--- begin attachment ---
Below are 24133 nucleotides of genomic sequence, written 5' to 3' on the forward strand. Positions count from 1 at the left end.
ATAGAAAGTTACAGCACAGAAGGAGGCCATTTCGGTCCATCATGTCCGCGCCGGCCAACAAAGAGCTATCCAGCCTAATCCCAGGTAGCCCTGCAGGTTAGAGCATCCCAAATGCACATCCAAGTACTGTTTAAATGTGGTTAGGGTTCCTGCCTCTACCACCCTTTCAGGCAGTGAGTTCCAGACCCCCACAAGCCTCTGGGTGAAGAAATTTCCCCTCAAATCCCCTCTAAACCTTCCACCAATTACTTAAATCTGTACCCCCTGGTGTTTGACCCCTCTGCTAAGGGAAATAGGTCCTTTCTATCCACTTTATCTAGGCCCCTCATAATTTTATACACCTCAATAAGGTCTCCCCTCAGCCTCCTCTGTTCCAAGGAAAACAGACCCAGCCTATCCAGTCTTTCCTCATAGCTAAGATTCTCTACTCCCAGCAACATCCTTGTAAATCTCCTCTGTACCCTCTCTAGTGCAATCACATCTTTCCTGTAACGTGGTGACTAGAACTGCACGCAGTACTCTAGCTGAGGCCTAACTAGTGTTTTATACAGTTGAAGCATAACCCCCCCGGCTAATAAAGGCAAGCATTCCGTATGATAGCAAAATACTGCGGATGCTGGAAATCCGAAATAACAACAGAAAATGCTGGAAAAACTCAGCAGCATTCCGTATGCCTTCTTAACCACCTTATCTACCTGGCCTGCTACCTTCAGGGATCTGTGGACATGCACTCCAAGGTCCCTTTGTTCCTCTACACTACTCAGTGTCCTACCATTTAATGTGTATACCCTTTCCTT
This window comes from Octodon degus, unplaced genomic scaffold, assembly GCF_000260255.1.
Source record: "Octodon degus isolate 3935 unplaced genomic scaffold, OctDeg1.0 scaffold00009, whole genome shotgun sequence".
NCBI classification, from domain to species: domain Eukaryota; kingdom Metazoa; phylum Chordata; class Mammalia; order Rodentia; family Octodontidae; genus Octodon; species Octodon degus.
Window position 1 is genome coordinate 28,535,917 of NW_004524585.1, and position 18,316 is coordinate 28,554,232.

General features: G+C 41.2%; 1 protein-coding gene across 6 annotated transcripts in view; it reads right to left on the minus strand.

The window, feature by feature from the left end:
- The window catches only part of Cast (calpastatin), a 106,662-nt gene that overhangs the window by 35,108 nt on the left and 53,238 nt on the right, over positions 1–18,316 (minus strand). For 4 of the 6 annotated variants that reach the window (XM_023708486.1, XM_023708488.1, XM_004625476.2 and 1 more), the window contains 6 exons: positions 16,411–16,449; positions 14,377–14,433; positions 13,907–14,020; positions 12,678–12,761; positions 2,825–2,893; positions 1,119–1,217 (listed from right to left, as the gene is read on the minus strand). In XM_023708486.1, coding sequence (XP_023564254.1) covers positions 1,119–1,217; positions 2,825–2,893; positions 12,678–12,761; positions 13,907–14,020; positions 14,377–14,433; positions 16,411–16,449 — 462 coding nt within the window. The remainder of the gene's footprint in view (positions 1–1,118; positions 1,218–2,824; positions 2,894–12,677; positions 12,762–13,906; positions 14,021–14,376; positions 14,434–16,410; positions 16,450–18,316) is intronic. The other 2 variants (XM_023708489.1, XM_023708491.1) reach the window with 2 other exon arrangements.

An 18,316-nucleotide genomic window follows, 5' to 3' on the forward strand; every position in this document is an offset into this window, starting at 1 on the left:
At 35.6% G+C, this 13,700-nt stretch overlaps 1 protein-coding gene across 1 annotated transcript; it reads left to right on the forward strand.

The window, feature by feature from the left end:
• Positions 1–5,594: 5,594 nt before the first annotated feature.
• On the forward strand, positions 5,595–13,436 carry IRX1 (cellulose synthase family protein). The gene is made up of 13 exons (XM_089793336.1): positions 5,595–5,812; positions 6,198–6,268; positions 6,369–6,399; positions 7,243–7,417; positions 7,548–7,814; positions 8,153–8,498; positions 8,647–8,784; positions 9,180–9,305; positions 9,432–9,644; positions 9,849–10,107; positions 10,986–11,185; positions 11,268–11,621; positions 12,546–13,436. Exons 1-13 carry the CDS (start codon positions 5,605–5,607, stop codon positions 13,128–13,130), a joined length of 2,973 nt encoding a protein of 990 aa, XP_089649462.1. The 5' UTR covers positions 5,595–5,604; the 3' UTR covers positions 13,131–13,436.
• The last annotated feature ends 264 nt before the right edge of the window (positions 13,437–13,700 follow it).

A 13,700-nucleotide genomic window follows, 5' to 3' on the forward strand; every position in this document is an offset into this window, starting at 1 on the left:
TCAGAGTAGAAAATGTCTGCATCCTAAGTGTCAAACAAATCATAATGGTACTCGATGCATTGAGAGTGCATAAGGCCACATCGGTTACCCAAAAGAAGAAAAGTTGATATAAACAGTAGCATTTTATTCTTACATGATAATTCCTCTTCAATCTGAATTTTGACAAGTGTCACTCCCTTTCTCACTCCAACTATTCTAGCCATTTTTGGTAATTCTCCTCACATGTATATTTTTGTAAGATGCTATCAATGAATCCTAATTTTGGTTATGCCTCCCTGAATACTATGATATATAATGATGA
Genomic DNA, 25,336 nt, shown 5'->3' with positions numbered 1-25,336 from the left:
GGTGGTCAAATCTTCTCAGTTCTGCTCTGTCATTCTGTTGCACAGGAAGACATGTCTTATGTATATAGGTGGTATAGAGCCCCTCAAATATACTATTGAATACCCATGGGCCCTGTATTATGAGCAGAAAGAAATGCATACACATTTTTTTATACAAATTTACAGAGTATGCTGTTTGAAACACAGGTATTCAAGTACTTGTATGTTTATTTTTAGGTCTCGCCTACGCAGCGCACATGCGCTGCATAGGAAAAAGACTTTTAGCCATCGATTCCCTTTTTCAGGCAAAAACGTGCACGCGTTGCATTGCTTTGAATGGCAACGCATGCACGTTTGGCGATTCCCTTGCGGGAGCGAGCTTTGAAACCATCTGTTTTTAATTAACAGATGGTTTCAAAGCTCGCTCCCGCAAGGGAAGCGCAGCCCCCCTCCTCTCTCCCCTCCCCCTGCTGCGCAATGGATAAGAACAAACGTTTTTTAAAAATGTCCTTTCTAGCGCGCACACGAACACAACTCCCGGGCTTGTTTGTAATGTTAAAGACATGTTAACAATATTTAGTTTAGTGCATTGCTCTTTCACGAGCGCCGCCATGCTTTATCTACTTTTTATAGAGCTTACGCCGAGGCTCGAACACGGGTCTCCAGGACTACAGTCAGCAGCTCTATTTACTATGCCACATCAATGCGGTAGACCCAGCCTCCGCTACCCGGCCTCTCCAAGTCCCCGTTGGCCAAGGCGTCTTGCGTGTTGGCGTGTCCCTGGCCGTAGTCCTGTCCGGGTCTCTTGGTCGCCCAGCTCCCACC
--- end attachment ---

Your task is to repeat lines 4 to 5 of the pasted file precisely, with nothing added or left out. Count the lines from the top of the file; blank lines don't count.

Source record: "Octodon degus isolate 3935 unplaced genomic scaffold, OctDeg1.0 scaffold00009, whole genome shotgun sequence".
NCBI classification, from domain to species: domain Eukaryota; kingdom Metazoa; phylum Chordata; class Mammalia; order Rodentia; family Octodontidae; genus Octodon; species Octodon degus.